One of our kind, seizes them in its grasp, takes

Its revenge and kills. That it has power to kill

Was clear to all from its delicacy and restraint

And from the strange force that alters us

From living ones to survivors. Non-being. Do you

Remember how often blind command dragged us

Through the icy ante-room of birth…Dragged: us? A body

With eyes under countless eyelids, refusing. Dragged

That heart, a whole race, set down in us. Dragged

To the goal of migratory birds the flock, the form of our

Imminent change. Lovers, Marina, weren’t, are not

Permitted to know utter destruction. Must be as if new.

Only their grave is old, only their grave remembers,

Darkens under the sobbing tree, remembers it all.

Only their grave sinks: they are supple as reeds:

What bends them too far, weaves them richly in garlands.

How they flower on May winds! From the midst of Ever,

Where you breathe and sense, the instant shuts them out.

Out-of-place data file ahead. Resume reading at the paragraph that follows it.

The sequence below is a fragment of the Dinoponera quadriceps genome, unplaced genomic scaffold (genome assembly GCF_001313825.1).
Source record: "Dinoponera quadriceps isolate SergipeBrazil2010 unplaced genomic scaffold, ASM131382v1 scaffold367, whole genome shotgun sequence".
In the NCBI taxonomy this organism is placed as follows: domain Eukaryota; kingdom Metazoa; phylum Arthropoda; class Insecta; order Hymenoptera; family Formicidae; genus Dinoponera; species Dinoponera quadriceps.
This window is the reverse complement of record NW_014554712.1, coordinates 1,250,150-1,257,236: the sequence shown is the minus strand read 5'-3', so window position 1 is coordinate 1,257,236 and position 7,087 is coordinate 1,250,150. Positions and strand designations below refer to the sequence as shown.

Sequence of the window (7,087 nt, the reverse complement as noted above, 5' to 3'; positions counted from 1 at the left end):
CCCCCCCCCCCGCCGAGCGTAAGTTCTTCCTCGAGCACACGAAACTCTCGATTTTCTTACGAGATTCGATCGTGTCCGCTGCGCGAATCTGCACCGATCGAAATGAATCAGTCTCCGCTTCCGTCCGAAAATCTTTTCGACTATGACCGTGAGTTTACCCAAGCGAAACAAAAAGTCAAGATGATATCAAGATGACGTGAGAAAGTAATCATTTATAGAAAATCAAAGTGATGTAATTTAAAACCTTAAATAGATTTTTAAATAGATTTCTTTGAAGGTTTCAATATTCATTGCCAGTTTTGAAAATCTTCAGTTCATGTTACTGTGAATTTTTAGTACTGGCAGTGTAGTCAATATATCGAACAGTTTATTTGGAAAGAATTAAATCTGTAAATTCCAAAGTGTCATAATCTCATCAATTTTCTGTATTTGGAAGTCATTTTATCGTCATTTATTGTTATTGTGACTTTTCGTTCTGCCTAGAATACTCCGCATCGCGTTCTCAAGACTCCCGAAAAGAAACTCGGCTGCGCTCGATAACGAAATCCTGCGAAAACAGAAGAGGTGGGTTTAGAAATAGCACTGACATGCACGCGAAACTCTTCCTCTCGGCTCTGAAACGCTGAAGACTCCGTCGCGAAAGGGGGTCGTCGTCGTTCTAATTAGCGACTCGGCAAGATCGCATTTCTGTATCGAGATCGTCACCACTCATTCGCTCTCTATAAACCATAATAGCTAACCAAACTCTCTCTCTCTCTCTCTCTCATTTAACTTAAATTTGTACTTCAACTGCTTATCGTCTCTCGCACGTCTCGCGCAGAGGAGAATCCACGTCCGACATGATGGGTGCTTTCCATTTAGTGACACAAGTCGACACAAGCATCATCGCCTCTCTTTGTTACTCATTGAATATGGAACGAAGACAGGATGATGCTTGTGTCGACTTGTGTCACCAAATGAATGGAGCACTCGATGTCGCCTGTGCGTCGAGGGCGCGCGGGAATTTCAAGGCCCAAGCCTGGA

(O how I comprehend you, feminine flower on the same

Undying stalk. How strongly I scatter myself

Into the night air that will soon reach you) The gods

Long ago learnt how to simulate halves. We, drawn into

That orbit, filled ourselves out like the orb of the moon.

Even in times of waning, even in weeks of change

Nothing could ever again help us to richness, but our

Own solitary passage over the unsleeping landscape.

The Dove

(To Erika, for the Festival of Praise)

Far from the dovecote the dove that remains outside,

Finding its home again one with the day and night,

Knows real serenity since all its deepest fright’s

Touched by relatedness throughout its furthest flight.

Those doves below, the ones utterly cared for,

Never-endangered ones cannot know tenderness:

Hearts that are won again are the most lived-for:

Free through renouncing joyful in skilfulness.

Over all Non-being arches the Everywhere!

Ah now the far-flung ball, thrown if we truly dare,

Doesn’t it fill our hands returning, otherwise:

Weighted by homecoming more the prize.

Index of First Lines